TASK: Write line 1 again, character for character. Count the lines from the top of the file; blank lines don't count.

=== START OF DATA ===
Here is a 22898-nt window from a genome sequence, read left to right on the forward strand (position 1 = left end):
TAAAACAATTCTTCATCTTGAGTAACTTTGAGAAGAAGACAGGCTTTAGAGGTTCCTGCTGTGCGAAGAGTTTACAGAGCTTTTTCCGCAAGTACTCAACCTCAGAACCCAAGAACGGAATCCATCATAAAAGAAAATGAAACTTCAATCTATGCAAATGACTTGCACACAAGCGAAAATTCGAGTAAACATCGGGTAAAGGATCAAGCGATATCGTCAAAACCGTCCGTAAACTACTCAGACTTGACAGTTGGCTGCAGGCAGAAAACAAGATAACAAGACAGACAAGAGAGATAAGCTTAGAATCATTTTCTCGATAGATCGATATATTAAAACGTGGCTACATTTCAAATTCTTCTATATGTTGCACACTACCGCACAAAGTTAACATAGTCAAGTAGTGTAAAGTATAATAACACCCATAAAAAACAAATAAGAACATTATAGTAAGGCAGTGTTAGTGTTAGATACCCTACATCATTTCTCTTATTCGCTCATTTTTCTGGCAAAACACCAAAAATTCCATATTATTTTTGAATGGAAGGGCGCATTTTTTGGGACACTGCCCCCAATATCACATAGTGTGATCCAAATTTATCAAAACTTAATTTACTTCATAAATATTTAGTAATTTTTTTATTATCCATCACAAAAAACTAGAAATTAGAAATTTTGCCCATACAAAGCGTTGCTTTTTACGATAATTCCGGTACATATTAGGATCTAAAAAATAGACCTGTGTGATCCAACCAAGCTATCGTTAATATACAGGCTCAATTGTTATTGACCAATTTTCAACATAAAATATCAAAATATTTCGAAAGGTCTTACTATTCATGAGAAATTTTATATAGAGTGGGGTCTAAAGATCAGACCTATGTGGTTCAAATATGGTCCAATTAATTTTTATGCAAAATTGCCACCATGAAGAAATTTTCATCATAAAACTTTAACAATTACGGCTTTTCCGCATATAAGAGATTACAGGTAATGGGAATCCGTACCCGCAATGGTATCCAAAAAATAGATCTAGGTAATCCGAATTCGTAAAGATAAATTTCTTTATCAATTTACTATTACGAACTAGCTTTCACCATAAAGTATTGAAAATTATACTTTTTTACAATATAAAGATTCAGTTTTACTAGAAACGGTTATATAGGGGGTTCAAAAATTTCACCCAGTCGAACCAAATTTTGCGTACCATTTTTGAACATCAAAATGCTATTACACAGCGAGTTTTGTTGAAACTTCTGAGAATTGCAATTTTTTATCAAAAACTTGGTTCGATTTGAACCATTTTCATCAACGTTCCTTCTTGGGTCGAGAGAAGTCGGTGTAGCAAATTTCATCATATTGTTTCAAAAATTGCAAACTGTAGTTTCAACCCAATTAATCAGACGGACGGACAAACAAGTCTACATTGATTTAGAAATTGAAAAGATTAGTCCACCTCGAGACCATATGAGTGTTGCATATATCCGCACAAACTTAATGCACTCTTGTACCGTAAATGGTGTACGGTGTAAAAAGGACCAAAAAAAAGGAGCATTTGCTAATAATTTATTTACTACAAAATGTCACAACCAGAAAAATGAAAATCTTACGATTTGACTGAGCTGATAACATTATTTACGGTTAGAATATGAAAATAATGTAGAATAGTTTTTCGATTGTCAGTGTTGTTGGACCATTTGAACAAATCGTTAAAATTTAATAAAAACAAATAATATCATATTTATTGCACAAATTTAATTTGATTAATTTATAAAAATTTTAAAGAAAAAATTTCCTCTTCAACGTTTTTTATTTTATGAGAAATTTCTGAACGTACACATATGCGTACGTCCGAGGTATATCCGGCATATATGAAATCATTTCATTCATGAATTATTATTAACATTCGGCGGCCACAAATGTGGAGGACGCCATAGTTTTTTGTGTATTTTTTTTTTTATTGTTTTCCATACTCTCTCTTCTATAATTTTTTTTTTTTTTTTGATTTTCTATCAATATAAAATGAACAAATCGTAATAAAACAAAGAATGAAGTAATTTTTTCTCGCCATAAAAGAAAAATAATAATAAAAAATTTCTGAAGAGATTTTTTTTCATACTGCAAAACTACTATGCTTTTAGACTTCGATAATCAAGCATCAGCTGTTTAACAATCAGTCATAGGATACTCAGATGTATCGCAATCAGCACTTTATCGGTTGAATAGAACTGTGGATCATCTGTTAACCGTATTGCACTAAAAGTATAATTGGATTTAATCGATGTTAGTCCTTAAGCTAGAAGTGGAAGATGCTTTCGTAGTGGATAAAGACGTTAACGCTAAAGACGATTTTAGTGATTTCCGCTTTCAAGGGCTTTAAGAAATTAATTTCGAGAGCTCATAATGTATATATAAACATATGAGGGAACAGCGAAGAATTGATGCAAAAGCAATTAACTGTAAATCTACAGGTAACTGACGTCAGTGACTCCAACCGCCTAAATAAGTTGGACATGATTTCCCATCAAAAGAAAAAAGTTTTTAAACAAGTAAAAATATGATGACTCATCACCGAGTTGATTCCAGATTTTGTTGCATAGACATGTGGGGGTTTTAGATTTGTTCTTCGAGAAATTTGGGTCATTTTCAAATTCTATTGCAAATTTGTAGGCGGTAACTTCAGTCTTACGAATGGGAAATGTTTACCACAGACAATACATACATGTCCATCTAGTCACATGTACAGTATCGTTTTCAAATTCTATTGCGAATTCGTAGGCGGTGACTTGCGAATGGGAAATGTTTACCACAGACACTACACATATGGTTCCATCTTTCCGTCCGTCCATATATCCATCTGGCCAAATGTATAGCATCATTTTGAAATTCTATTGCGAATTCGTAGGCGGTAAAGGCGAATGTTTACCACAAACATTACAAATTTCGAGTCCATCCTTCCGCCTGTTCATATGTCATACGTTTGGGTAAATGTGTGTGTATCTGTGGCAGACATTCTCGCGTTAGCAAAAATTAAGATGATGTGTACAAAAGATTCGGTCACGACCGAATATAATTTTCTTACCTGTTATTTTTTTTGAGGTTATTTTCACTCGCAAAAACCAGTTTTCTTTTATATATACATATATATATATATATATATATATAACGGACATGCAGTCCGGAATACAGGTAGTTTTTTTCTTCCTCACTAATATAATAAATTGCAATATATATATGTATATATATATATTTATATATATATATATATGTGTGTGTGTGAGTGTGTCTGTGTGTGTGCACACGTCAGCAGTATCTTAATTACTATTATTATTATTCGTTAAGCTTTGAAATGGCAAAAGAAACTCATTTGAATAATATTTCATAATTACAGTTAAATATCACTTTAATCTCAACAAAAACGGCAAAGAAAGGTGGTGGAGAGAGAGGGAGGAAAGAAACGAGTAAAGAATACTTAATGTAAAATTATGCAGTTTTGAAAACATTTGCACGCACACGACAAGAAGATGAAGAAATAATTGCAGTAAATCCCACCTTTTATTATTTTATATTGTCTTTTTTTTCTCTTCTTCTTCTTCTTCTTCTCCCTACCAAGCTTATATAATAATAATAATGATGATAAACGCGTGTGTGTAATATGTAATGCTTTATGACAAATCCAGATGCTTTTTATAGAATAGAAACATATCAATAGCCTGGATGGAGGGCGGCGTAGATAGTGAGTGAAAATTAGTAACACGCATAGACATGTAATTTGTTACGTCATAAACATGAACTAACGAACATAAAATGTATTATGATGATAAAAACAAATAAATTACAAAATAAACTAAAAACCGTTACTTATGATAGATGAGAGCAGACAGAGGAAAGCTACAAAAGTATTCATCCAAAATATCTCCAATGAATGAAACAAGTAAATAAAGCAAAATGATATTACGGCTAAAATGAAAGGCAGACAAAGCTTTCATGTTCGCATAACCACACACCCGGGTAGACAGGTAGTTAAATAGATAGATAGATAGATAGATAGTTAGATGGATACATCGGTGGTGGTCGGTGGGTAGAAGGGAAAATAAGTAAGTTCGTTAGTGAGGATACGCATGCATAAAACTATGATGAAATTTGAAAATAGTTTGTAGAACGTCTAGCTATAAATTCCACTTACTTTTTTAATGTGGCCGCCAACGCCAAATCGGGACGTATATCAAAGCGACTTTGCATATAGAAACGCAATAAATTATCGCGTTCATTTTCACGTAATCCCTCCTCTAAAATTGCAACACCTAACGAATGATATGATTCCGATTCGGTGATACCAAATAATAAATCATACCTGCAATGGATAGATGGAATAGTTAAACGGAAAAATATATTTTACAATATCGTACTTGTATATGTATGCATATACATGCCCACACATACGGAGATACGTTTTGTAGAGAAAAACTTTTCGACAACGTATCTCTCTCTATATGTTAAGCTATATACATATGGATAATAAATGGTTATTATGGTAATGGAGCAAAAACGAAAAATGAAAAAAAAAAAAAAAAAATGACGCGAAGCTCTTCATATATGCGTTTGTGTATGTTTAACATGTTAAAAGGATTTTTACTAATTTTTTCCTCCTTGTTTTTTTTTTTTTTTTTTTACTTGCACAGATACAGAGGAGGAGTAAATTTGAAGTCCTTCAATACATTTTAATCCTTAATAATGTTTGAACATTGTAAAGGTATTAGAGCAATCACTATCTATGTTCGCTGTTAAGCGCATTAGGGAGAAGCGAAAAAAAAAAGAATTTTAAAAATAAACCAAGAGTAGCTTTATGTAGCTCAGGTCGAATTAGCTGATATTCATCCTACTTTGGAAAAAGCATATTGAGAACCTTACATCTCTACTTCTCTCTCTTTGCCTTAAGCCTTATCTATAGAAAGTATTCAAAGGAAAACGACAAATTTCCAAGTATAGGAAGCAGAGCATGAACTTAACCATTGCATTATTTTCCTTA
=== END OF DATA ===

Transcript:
Here is a 22898-nt window from a genome sequence, read left to right on the forward strand (position 1 = left end):